8. "Get a Blue and You Will See Your Money Back Again": Staffing and Marketing the English Prep School, 1890-1912

    Science.gov (United States)

    Benson, John

    2014-01-01

    This article explores the ways in which English prep schools were staffed and marketed in the years before the First World War. Its aim more specifically is to employ a biographical approach to consider the emphasis that the schools placed upon sport, and in particular the extent to which they recruited Oxford and Cambridge Blues as teachers…

  9. Perceptions of Risk and Safety in the ICU: A Qualitative Study of Cognitive Processes Relating to Staffing.

    Science.gov (United States)

    D'Lima, Danielle M; Murray, Eleanor J; Brett, Stephen J

    2018-01-01

    The aims of this study were to 1) examine individual professionals' perceptions of staffing risks and safe staffing in intensive care and 2) identify and examine the cognitive processes that underlie these perceptions. Qualitative case study methodology with nurses, doctors, and physiotherapists. Three mixed medical and surgical adult ICUs, each on a separate hospital site within a 1,200-bed academic, tertiary London hospital group. Forty-four ICU team members of diverse professional backgrounds and seniority. None. Four themes (individual, team, unit, and organizational) were identified. Individual care provision was influenced by the pragmatist versus perfectionist stance of individuals and team dynamics by the concept of an "A" team and interdisciplinary tensions. Perceptions of safety hinged around the importance of achieving a "dynamic balance" influenced by the burden of prevailing circumstances and the clinical status of patients. Organizationally, professionals' risk perceptions affected their willingness to take personal responsibility for interactions beyond the unit. This study drew on cognitive research, specifically theories of cognitive dissonance, psychological safety, and situational awareness to explain how professionals' cognitive processes impacted on ICU behaviors. Our results may have implications for relationships, management, and leadership in ICU. First, patient care delivery may be affected by professionals' perfectionist or pragmatic approach. Perfectionists' team role may be compromised and they may experience cognitive dissonance and subsequent isolation/stress. Second, psychological safety in a team may be improved within the confines of a perceived "A" team but diminished by interdisciplinary tensions. Third, counter intuitively, higher "situational" awareness for some individuals increased their stress and anxiety. Finally, our results suggest that professionals have varying concepts of where their personal responsibility to minimize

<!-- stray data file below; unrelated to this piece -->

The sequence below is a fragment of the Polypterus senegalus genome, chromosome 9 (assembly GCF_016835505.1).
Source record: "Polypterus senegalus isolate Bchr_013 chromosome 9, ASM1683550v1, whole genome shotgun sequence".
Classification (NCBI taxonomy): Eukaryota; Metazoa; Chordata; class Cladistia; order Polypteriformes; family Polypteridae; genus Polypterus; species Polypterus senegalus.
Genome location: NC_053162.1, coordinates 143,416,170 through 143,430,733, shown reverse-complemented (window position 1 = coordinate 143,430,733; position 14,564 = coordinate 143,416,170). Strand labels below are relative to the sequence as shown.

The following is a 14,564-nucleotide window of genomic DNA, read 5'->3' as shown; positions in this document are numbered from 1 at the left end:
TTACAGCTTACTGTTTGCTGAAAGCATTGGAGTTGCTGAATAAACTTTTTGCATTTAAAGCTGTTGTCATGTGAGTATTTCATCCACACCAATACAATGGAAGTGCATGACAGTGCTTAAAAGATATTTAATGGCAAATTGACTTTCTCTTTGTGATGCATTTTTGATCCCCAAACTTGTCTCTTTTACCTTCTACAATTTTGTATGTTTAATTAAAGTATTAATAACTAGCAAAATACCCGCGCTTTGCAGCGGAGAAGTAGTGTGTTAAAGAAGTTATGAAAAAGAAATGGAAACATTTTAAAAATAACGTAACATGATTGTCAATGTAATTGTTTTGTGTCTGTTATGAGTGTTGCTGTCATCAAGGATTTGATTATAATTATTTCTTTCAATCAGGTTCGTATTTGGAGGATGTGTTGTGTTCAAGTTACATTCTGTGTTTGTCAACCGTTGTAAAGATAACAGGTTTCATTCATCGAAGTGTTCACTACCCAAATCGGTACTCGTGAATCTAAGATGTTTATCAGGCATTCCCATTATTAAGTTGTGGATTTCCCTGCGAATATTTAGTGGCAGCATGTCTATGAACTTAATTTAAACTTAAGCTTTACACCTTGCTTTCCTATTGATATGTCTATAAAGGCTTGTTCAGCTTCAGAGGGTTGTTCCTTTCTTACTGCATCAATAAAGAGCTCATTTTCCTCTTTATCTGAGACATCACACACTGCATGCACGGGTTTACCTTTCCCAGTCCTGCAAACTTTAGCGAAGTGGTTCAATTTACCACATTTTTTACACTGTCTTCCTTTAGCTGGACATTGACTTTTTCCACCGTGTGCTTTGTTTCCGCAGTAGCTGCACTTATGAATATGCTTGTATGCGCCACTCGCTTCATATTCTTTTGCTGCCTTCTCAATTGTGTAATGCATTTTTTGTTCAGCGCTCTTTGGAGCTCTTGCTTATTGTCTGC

10. Comparison of physician staffed emergency teams with paramedic teams assisted by telemedicine--a randomized, controlled simulation study.

    Science.gov (United States)

    Rörtgen, Daniel; Bergrath, Sebastian; Rossaint, Rolf; Beckers, Stefan K; Fischermann, Harold; Na, In-Sik; Peters, David; Fitzner, Christina; Skorning, Max

    2013-01-01